Honeybee Radiation Analysis (Radiance-parameters)

Hello everyone,

I’m trying to evaluate solar radiation on the facade of a building using Honeybee Legacy. I am using the grid based analysis so that I get cumulative radiation values for each point of the grid over a year.

I tested multiple radiance parameters settings variations according to the recommended options http://radsite.lbl.gov/radiance/refer/Notes/rpict_options.html.

Generally, when I apply different settings (Min, Fast, Accur) the accuracy naturally increases along with the simulation time. Interesting thing happens, when I apply the Maximum settings. Then the simulation time drastically decreases with similar accuracy as when simulated on the “Accurate” settings.
For example in my case I’m simulating 560 points on “Accurate” settings for approximately 11 seconds and with the “Max” settings the time drops to 2 seconds. Then when I change the -aa and -ar to something else than 0 the time increases to up to 18 minutes with the same results that I was getting from the “Max” simulation.

Can someone explain to me, why is this happening?

Thank you very much, Ondrej

Hi, @Ondrej
According to my experience, RAD parameter will have a big effect on running time.For further discussion,Please upload your rhino file and grasshopper definition.

Hi, @minggangyin
I enclosed my definition, although my question is rather theoretical. How come that I am getting more precise in less time?

HB radiation study.gh (193.7 KB)

I doubt if you are getting more precise. The “max” settings are somewhat misleading when taken in literal sense. By setting ambient accuracy to zero, you are disabling the the irradiance interpolation algorithms in Radiance. Here is a test: try -aa settings of 0.5,0.2,0.1,0.05, 0.02 and 0. You should see the calculation times increase progressively till the last value of 0.
This aspect of Radiance has some parallels to adaptive subdivision methods implemented in Radiosity-based software, the idea being that more calculations are commissioned during runtime based on settings for precision and complexity of the geometry.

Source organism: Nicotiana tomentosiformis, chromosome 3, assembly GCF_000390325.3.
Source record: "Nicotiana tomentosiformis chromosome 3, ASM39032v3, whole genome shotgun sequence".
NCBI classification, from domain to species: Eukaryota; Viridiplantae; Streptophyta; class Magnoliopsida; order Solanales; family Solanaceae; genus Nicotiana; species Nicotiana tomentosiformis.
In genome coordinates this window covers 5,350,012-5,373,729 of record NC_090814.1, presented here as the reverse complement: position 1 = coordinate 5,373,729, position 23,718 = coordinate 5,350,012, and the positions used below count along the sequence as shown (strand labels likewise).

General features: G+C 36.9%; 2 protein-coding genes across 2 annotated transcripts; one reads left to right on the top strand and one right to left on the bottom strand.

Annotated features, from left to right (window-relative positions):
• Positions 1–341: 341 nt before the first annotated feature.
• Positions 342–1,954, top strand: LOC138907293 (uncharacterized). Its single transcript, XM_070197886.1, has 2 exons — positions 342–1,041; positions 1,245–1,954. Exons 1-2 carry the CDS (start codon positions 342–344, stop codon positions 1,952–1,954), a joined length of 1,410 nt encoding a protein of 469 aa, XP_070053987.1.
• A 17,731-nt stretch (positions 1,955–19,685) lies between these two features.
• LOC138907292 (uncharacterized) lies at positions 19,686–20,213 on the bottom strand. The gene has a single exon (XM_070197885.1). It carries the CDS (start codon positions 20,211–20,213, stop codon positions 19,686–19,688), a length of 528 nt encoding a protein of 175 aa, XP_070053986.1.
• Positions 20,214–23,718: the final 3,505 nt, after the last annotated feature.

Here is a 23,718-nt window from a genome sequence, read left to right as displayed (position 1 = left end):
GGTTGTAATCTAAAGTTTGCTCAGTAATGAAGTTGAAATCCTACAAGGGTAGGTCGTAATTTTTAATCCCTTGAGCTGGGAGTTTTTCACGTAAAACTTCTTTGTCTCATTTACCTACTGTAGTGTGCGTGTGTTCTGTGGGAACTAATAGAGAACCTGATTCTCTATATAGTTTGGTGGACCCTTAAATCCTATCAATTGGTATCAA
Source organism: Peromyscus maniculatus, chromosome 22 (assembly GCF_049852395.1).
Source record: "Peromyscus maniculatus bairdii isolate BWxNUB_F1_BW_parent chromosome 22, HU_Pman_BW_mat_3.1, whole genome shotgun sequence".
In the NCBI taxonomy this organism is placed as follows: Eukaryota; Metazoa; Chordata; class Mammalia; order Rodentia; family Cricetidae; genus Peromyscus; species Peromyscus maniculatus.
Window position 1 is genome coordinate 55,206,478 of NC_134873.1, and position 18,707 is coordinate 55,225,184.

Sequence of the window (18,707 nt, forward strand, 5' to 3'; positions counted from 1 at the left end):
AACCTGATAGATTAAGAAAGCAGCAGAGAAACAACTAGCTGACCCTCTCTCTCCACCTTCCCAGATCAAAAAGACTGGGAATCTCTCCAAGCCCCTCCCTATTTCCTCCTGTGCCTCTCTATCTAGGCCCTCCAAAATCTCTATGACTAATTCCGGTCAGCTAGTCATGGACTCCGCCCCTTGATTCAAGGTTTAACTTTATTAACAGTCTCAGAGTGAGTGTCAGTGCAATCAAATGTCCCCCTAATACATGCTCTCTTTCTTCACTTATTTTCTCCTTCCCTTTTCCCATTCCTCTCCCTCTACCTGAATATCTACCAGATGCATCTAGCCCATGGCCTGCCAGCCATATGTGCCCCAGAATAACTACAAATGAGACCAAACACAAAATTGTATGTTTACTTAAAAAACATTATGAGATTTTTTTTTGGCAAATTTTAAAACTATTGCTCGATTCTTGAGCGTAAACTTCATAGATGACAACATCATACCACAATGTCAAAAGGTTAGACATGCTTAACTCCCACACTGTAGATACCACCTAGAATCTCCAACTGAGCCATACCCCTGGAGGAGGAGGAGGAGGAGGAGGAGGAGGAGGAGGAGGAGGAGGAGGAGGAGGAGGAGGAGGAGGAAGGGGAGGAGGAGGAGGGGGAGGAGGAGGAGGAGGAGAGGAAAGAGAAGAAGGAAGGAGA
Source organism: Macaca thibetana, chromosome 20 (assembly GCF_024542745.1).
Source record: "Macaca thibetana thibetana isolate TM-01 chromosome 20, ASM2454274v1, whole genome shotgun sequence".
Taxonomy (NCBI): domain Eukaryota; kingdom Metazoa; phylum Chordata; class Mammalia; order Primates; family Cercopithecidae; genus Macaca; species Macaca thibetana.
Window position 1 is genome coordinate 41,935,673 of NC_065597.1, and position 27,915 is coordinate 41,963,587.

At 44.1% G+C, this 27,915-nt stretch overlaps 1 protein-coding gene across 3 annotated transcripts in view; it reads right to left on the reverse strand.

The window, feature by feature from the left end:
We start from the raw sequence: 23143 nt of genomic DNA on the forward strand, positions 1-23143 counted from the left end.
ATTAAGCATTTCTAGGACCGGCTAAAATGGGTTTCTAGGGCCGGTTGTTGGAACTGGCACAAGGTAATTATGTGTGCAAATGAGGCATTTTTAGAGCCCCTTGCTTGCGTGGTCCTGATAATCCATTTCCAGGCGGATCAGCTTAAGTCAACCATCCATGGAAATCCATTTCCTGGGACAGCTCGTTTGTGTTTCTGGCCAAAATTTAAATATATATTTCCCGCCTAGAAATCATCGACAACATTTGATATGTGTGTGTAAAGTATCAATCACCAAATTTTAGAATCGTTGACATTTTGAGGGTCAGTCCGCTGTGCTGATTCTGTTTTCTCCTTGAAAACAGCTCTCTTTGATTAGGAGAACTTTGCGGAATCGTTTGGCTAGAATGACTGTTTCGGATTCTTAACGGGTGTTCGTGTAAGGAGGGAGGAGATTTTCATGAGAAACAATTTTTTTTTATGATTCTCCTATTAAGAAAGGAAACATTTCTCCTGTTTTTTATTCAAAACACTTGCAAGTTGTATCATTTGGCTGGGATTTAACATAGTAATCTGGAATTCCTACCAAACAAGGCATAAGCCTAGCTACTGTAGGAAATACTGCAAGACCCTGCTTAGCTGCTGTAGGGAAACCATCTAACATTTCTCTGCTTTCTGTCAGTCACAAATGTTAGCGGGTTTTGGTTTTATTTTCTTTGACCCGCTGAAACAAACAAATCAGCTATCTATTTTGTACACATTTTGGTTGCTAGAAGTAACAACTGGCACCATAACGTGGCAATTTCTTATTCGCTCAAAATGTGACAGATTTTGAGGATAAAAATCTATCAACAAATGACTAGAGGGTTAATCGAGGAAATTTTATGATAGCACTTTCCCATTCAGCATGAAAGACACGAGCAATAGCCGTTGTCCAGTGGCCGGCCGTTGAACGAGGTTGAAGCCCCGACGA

Hi @sarith

thank you for your feedback. I tried your test case with different -aa values along with the “Max” settings and my findings are identical. The time increases progressively, although there is only minor difference in the results which is most likely caused by the Monte Carlo.

I found these post on the same topic and it seems that for point analysis it is safe to use -aa 0 as long as you are aware of the other parameters, especially -lw and -lr. I run some test cases and when I keep -lw to zero or very close to zero, the results do not change. Although when I use value greater than 0, the reflected part of radiation is neglected. Similar thing happens for the parameter -lr. When the value is greater than 1 the results are not affected, although when used 1 or lower the reflections are not counted in again.

Do you find these findings reasonable? Thanks, Ondrej!

Hello again,

Here is a little overview of a sensitivity analysis that we made, concerning the Radiance parameters for radiation analysis.
For the “Truth case” were used following parameters:
pt = 0.05, ds = 0.05, aa = 0.05, pj = 0.9, dt = 0.15 ,ad = 4096, dj = 0.7, dp = 512 ,lw = 0.005, xScale = 6, yScale = 6, ar = 481, as = 1024, dc = 0.75, av = 0, lr = 8, ps = 2, st = 0.15, sj = 1, dr = 3, ab = 8

The test model was uploaded before. The reflections values used for the ground were 0.1 and 0.2 for the context geometry.

First graph shows different variations of the ambient accuracy value starting with 0, which is resulting in a great error yet minimal simulation time, which is caused by disabling of the irradiance interpolation. The precision and simulation time increases rapidly when used values close to zero and decreases with greater values for -aa.

The next graph shows the impact of the “limit weight” parameter (-lw) while using the Truth case settings with -aa set to 0. From the results it is clear, that by setting the value of -lw to zero, we are able to get rid of the error caused by disabling the irradiance interpolation demonstrated in the first graph.